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De File
Does Collecting Make You Feel Dirty?
Banale Bemerkung
Good coffee beans smell divine. But the pleasure to be derived from sticking one's nose in a bag of C&H brown sugar is sorely undersung. In my case, of course, the inhalation brings with it a body memory of the Carquinez Bridge too, which complicates the sweetness with pangs of sour melancholy. You don't need to worry about all that, though. Just breathe it in and report back. And no looking in the mirror, either!

Tags: , ,
Mode: caramelizing
Muse: a waft of "The Lion Sleeps Tonight"

4 comments or Leave a comment
elizabeg From: elizabeg Date: January 18th, 2006 05:18 am (UTC) (LINK TO SPECIFIC ENTRY)
I got fresh Nicaragua coffee beans in the mail today! They smell amazing even through the packaging.

I sadly don't have C&H around right now, I don't believe. But I spent many a baking afternoon and oatmeal morning of childhood with my nose--and fingers--ever so much in the brown sugar. Bag or box or that special blue tupperware. I think it was actually real Tupperware. Amazing!

I take food reverie most seriously, you know.
From: bobo_amargo Date: January 18th, 2006 06:26 pm (UTC) (LINK TO SPECIFIC ENTRY)

C & Ouch

I agree that the smell of fresh brown sugar is "sorely undersung," and that you are the proper Virgil thereof, but why are you still buying C&H? There are a number of excellent organic noncorporate alternatives that smell every bit as good, if not better (is there an equivalent of Rainbow Grocery down Arizona way?).
cbertsch From: cbertsch Date: January 18th, 2006 07:15 pm (UTC) (LINK TO SPECIFIC ENTRY)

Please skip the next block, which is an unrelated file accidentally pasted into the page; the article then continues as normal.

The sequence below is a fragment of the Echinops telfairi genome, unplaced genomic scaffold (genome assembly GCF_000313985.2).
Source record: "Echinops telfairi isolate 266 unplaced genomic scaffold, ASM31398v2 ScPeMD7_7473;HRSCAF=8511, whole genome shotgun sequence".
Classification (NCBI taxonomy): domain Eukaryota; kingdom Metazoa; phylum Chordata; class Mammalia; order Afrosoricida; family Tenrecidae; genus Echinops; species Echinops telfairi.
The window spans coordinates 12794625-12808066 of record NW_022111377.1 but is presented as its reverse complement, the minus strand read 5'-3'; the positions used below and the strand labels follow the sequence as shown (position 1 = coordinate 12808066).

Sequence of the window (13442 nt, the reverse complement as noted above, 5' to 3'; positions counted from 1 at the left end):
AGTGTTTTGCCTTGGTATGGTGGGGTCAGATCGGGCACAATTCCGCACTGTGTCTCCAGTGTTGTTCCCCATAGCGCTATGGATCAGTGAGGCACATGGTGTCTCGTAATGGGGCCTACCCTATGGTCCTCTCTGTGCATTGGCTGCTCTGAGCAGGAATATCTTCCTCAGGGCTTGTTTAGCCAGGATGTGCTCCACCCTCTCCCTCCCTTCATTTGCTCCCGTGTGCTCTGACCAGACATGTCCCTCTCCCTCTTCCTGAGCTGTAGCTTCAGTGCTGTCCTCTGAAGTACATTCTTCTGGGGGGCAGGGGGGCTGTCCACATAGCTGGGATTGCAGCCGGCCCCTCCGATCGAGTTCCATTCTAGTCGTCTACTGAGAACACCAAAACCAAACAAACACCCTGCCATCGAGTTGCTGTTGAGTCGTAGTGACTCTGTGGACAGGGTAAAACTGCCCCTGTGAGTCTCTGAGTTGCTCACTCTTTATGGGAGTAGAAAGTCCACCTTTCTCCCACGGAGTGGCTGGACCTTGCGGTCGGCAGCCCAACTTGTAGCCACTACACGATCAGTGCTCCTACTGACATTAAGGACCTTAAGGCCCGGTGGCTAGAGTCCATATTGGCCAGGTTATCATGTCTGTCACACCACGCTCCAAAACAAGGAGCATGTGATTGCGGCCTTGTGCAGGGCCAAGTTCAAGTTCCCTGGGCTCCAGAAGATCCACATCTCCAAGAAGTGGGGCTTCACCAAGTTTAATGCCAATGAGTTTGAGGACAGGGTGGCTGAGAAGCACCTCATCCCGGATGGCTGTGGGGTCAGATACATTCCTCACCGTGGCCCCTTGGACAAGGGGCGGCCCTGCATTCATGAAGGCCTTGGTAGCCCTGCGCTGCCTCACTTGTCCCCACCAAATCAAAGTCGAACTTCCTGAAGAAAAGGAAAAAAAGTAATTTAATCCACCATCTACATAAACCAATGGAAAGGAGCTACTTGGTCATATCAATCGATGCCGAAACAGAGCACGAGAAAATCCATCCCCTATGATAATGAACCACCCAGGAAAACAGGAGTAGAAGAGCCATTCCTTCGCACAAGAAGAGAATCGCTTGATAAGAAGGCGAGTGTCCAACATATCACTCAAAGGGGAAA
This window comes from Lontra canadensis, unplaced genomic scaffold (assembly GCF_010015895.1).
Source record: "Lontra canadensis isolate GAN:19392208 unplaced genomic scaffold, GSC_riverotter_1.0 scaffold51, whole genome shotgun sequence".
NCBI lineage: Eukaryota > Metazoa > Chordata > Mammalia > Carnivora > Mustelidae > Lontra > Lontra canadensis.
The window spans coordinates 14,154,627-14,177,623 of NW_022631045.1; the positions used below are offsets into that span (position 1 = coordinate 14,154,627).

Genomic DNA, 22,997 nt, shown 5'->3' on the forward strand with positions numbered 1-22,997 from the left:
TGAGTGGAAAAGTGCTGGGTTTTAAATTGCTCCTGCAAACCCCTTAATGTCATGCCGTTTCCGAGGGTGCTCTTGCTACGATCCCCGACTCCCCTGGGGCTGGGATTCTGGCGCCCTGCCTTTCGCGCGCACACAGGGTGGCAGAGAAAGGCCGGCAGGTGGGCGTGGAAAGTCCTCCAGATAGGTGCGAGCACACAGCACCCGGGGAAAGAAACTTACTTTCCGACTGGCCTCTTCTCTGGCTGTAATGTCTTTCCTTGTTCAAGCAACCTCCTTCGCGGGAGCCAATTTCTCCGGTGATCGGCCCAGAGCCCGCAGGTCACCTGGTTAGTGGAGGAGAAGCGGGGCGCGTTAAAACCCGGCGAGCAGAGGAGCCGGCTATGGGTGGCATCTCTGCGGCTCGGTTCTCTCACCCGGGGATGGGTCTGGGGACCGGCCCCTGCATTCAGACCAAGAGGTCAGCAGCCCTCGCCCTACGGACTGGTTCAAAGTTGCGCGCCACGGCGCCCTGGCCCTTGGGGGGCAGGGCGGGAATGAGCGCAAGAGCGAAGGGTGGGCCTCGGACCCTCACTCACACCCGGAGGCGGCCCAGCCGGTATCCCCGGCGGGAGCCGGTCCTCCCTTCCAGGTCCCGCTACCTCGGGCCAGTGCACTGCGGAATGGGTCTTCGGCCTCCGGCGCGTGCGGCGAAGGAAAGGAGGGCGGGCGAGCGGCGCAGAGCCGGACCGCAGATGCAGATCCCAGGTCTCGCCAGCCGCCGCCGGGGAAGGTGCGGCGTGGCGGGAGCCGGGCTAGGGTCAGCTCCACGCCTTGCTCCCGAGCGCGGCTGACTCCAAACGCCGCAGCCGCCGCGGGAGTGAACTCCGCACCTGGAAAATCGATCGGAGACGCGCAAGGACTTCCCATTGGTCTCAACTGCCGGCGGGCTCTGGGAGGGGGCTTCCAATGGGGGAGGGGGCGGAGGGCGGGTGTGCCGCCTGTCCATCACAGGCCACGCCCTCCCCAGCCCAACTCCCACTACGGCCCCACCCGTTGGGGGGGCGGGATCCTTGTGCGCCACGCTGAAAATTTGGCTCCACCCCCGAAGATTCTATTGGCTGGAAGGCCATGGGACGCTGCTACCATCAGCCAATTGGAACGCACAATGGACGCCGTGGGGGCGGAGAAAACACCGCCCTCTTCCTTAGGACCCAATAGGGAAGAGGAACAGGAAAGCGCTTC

Re: C & Ouch

Oh, we generally do buy organic sugar. Tucson is pretty well stocked with alternative food providers. But sometimes we end up buying sugar at Safeway. For all of its imperialist legacy, C&H makes me think of home because of the corporation's Crockett address. And, though Kim has less fondness for Vallejo than I do, she is rendered nostalgic by C&H both because of all those drives over the Carquinez and because she grew up with it. The latter pull is similar to the one I and many other Philadelphia-area natives feel when we eat a Tastycake. It's not good for you, but the rush of the past compensates for the rush of the present. Incidentally, I want to thank you for declaring me to be one of the least cynical people you know. That made my day!
From: bobo_amargo Date: January 18th, 2006 08:40 pm (UTC) (LINK TO SPECIFIC ENTRY)

It Will Out

Glad to hear that the C&H in the house is the rule's exception. I certainly know -- in fact only too well -- the compensations of nostalgia (the back-formation that seems to be my current sexuality is a good case in point). Given my old interest in embarrassment, I'd put it this way: the rush of the past (very nearly) compensates for the BLUSH of the present. My worry, where you're concerned (given your obvious propensity to being allergic), is that the rush of the past will fail to compensate for the RASH of the present.

As to my declaration of a few days back, it's . . . true (winking)! Truth sometimes has the power to speak truth to power and make someone's day to boot.
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